Oslotre’s new cross-laminated timber building in Norway prioritizes material efficiency

Norwegian Wood

Oslotre’s new cross-laminated timber building in Norway prioritizes material efficiency

The oiled cedarwood can be seen adjoining the balconies. (Kyrre Sundal)
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Architect: Oslotre
Location: Kristiansand, Norway
Completion Date: April, 2022

While Scandinavia already has a reputation for mass timber construction, including what was, until this year, the world’s tallest timber building, Oslotre’s St. Olavs vei 18 shows a continued innovation of timber projects in the region. Located in Kristiansand, on the southern tip of Norway, St. Olavs vei 18 is the city’s first residential cross-laminated timber (CLT) building. The five story structure is home to 28 apartments, no larger than 40 square meters (430 square feet) each. Completed in April, the units are being marketed to first-time buyers.

view of a timber-clad facade
The alternating balconies and angular floorpan allows all units to receive sunlight from two directions. (Kyrre Sundal)

Oslotre designed the project for a restrictive site, though kept a focus on daylighting with parametric modeling tools. The geometry of the building’s floorplan cuts in and out along the edges to guarantee natural light from at least two directions in each unit, and every unit contains a balcony. The design team also opted for a slightly larger ceiling height than is standard, at 2.6 meters (8.5 feet), making the interiors feel more spacious within their limited square footage.

The majority of the building’s facade is clad in columns of ore-pine—the heartwood of old-growth pine trees—wrapping both flatter sections of the facade and the extruding balconies. Ore-pine will turn gray over time, though the design team chose to apply a light gray coating to the wood for the building’s completion, so that the facade’s final color would be apparent upon its completion. As Tycho told AN, ore-pine was chosen for its durability; it can last up to 80 years without needing treatment.

The remaining portions of the facade are clad in oiled cedarwood, whose sheen contrasts with the ore-pine. As Tycho explained, cedar’s durability means that it will not twist or shrink over time. The design team placed the cedar panels alongside more private spaces of the exterior, like balconies, hoping for them to emit a “soft” texture in contrast with the ore-pine.

interior of an apartment
Floor-to-ceiling windows allow for ample sunlight in tightly-arranged floorplans. (Kyrre Sundal)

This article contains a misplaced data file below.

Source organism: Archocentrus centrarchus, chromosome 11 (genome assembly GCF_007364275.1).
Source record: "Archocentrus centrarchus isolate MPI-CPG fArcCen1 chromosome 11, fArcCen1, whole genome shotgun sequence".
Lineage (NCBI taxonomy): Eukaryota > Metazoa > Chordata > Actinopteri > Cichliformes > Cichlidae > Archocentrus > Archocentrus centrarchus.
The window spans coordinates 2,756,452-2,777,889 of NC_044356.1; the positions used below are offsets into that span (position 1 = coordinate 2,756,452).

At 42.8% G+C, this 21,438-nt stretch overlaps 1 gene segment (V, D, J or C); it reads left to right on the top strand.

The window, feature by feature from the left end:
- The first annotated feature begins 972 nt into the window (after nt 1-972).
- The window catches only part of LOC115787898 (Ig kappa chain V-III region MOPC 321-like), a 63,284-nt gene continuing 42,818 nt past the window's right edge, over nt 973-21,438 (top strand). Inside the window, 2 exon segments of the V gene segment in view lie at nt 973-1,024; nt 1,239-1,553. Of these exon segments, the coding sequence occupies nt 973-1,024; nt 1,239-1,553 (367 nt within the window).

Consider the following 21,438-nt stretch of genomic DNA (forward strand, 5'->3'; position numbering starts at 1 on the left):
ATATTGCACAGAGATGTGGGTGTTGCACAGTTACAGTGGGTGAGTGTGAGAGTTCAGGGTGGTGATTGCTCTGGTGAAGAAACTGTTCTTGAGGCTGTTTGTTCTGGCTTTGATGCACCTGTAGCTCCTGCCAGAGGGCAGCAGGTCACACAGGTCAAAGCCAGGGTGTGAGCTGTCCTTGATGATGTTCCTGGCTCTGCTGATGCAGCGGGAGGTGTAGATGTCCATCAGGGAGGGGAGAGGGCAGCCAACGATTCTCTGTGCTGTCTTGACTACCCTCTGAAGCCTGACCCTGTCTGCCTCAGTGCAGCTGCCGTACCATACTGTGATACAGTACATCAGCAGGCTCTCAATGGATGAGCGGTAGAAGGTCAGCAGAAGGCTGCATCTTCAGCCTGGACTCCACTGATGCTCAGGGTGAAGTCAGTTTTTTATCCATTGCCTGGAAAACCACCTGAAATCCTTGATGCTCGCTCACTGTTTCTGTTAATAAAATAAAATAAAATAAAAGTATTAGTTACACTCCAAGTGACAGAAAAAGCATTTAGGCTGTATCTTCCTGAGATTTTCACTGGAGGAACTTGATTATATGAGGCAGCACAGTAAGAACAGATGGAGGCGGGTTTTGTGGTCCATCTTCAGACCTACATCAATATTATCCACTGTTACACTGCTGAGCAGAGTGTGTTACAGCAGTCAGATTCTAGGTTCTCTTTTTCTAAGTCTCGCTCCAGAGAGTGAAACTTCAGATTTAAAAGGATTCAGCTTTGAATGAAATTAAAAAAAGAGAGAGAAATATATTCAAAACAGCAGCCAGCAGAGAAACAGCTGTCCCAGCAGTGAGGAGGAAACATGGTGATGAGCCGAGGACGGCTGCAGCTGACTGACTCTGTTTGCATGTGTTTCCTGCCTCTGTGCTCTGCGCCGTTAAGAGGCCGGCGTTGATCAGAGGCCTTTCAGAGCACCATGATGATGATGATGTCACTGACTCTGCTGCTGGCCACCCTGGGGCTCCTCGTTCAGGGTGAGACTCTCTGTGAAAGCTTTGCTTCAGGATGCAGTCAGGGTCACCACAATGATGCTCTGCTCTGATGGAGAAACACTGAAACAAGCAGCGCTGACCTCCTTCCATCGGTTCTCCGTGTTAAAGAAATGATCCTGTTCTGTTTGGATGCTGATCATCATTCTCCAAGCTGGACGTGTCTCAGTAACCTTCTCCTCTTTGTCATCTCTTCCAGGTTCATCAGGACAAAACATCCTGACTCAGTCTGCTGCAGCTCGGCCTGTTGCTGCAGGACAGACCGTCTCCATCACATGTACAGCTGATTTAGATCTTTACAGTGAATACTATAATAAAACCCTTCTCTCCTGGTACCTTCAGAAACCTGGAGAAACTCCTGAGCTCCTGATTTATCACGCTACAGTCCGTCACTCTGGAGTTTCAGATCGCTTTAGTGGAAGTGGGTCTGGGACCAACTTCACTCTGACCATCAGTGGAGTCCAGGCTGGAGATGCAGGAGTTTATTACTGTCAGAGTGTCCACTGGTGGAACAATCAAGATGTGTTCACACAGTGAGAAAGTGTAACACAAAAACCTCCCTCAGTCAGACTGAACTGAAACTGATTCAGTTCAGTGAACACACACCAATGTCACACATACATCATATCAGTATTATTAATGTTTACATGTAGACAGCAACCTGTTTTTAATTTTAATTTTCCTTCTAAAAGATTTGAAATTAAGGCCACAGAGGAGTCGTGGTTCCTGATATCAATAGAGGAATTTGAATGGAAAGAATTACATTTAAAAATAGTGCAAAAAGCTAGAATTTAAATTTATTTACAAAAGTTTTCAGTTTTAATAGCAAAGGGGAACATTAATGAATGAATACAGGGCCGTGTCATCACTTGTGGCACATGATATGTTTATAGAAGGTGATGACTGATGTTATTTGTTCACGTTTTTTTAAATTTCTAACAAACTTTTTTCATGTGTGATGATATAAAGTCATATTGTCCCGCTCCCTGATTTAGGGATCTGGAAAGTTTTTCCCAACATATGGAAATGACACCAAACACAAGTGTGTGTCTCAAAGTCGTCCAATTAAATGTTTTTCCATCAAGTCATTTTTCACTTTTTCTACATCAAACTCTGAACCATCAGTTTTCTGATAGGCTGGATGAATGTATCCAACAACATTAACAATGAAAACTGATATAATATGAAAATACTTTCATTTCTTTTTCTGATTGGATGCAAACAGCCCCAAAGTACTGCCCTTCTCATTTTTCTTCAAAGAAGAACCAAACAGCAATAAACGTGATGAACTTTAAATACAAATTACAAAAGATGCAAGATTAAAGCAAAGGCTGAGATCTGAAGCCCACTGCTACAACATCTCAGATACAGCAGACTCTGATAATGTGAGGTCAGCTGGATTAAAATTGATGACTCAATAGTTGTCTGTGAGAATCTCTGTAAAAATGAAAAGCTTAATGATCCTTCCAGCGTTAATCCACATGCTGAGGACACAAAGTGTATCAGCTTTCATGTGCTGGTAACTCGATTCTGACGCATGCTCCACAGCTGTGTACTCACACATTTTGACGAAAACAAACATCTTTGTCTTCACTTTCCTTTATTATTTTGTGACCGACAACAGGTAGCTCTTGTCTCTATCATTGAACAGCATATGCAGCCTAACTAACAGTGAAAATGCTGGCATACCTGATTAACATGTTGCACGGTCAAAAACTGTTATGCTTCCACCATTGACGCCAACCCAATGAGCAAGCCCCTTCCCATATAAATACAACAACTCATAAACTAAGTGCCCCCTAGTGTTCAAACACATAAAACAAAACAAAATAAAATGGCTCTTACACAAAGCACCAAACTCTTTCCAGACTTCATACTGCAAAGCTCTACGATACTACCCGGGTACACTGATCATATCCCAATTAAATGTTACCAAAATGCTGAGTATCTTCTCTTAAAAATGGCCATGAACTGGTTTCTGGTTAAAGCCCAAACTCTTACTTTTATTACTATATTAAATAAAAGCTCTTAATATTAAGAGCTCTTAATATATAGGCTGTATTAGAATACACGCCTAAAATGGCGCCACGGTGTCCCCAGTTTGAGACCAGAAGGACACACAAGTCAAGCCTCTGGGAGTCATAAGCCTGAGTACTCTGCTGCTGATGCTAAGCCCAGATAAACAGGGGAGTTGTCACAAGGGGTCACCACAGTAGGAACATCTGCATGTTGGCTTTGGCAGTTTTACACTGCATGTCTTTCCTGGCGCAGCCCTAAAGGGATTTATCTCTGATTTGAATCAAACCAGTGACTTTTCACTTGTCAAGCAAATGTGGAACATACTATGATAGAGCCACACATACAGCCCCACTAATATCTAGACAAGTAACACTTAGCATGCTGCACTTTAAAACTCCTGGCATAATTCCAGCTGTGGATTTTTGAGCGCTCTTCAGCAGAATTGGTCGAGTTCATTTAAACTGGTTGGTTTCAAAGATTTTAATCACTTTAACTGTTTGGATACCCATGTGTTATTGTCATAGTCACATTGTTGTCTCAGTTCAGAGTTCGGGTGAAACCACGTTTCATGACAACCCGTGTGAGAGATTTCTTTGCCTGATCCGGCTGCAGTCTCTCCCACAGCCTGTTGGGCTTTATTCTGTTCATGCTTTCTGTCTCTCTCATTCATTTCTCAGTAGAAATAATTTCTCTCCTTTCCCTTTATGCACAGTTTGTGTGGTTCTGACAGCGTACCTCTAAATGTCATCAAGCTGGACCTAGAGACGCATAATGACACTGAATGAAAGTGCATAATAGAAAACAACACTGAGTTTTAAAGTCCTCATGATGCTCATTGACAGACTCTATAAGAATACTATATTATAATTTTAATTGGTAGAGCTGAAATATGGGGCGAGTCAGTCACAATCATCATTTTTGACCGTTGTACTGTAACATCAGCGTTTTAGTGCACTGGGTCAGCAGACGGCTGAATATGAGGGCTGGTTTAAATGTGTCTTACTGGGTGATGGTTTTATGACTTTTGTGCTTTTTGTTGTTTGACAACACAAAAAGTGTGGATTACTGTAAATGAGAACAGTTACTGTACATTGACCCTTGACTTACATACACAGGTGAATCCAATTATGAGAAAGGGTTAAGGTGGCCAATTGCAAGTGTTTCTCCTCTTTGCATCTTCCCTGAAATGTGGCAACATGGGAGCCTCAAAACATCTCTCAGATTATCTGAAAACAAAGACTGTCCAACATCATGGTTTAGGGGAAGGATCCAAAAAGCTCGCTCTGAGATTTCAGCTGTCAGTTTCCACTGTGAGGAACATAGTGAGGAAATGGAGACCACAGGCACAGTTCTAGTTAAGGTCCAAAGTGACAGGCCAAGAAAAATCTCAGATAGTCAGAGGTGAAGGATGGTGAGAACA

The building’s structure was built with CLT, with Oslotre focusing on material efficiency throughout the project. As Oslotre architect and founding partner Jørgen Tycho told AN, “we always aim to use as little wood as possible in our architecture.” Tycho noted the firm’s progress in designing with CLT structures for a decade, refining their work into a process in which material efficiency is optimized without sacrificing the quality of residential spaces.

Tycho said that “the key is to design the building as a wooden building from the start.” This can avoid extraneous cut-outs from the timber during manufacturing, and make for an efficient shipping process as the amount of timber required for each stage of the project is detailed by Oslotre far in advance. At St. Olavs vei 18, this process allowed for a CLT structure whose wall elements do not exceed eight centimeters (3.1 inches) in thickness, and floor slabs 12 centimeters deep (4.7 inches). Structural glulam beams within individual apartments support the shorter spans.

close up of a timber facade
The oiled cedarwood’s contrast to the ore-pine gives a vibrance to subtle sections of the facade. (Kyrre Sundal)

Carbon considerations were important in the design of St. Olavs vei 18. Tycho stated that when building with wood, Oslotre typically achieves a 40–60 percent reduction in carbon dioxide emissions. Ore-pine is abundant in Norway, and as Tycho explained, Oslotre tries to source materials locally when possible. The CLT was also locally sourced, though the cedar was shipped from Canada, which can be more carbon-efficient than trucking it from elsewhere in Europe. Materials were also saved in the design of floor-to-ceiling windows as less timber had to be cut out for the glazing.

oblique view of a timber-clad facade
The vertically-aligned timber panels give the facade a geometric consistency. (Kyrre Sundal)

Oslotre worked closely with Moelven Wood, who manufactured the facade panels, and VEF, the contractor, to detail the wood. It was during this process that the decision to coat the ore-pine in gray was made. This collaboration also led to “a thought of the facade loosening up at the top and around the balconies, with air gaps giving the facade a lighter look,” said Tycho. Workers built the CLT in five weeks, and, as Tycho told AN, “the building…from start to finish, took only one year.”

Project Specifications